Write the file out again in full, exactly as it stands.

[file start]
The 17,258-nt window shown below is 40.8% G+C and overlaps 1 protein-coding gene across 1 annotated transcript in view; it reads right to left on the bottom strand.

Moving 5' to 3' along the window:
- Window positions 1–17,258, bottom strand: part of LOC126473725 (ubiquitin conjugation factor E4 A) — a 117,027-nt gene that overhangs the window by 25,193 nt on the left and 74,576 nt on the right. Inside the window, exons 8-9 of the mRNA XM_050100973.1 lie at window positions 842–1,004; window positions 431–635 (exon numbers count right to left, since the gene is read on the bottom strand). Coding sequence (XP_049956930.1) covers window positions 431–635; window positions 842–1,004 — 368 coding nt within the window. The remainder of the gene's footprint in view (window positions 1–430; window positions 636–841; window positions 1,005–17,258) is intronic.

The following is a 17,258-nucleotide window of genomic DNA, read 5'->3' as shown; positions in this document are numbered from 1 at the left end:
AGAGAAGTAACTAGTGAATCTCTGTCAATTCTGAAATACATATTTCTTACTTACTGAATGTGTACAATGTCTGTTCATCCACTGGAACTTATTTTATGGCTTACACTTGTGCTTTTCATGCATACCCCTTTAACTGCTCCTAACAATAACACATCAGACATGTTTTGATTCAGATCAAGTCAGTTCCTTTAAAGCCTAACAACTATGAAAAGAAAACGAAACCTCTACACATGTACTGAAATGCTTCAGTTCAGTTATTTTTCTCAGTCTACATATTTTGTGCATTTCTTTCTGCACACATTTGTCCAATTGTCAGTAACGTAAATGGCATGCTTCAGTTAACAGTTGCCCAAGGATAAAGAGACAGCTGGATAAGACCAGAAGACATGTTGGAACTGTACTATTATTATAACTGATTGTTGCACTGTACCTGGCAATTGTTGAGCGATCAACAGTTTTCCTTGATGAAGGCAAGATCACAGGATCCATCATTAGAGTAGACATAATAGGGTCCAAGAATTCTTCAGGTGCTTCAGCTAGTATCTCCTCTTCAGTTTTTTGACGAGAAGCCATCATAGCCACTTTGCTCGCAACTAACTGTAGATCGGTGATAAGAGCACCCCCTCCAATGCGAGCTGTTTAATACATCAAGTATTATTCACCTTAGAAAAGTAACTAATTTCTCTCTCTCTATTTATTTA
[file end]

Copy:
The 17,258-nt window shown below is 40.8% G+C and overlaps 1 protein-coding gene across 1 annotated transcript in view; it reads right to left on the bottom strand.

Moving 5' to 3' along the window:
- Window positions 1–17,258, bottom strand: part of LOC126473725 (ubiquitin conjugation factor E4 A) — a 117,027-nt gene that overhangs the window by 25,193 nt on the left and 74,576 nt on the right. Inside the window, exons 8-9 of the mRNA XM_050100973.1 lie at window positions 842–1,004; window positions 431–635 (exon numbers count right to left, since the gene is read on the bottom strand). Coding sequence (XP_049956930.1) covers window positions 431–635; window positions 842–1,004 — 368 coding nt within the window. The remainder of the gene's footprint in view (window positions 1–430; window positions 636–841; window positions 1,005–17,258) is intronic.

The following is a 17,258-nucleotide window of genomic DNA, read 5'->3' as shown; positions in this document are numbered from 1 at the left end:
AGAGAAGTAACTAGTGAATCTCTGTCAATTCTGAAATACATATTTCTTACTTACTGAATGTGTACAATGTCTGTTCATCCACTGGAACTTATTTTATGGCTTACACTTGTGCTTTTCATGCATACCCCTTTAACTGCTCCTAACAATAACACATCAGACATGTTTTGATTCAGATCAAGTCAGTTCCTTTAAAGCCTAACAACTATGAAAAGAAAACGAAACCTCTACACATGTACTGAAATGCTTCAGTTCAGTTATTTTTCTCAGTCTACATATTTTGTGCATTTCTTTCTGCACACATTTGTCCAATTGTCAGTAACGTAAATGGCATGCTTCAGTTAACAGTTGCCCAAGGATAAAGAGACAGCTGGATAAGACCAGAAGACATGTTGGAACTGTACTATTATTATAACTGATTGTTGCACTGTACCTGGCAATTGTTGAGCGATCAACAGTTTTCCTTGATGAAGGCAAGATCACAGGATCCATCATTAGAGTAGACATAATAGGGTCCAAGAATTCTTCAGGTGCTTCAGCTAGTATCTCCTCTTCAGTTTTTTGACGAGAAGCCATCATAGCCACTTTGCTCGCAACTAACTGTAGATCGGTGATAAGAGCACCCCCTCCAATGCGAGCTGTTTAATACATCAAGTATTATTCACCTTAGAAAAGTAACTAATTTCTCTCTCTCTATTTATTTA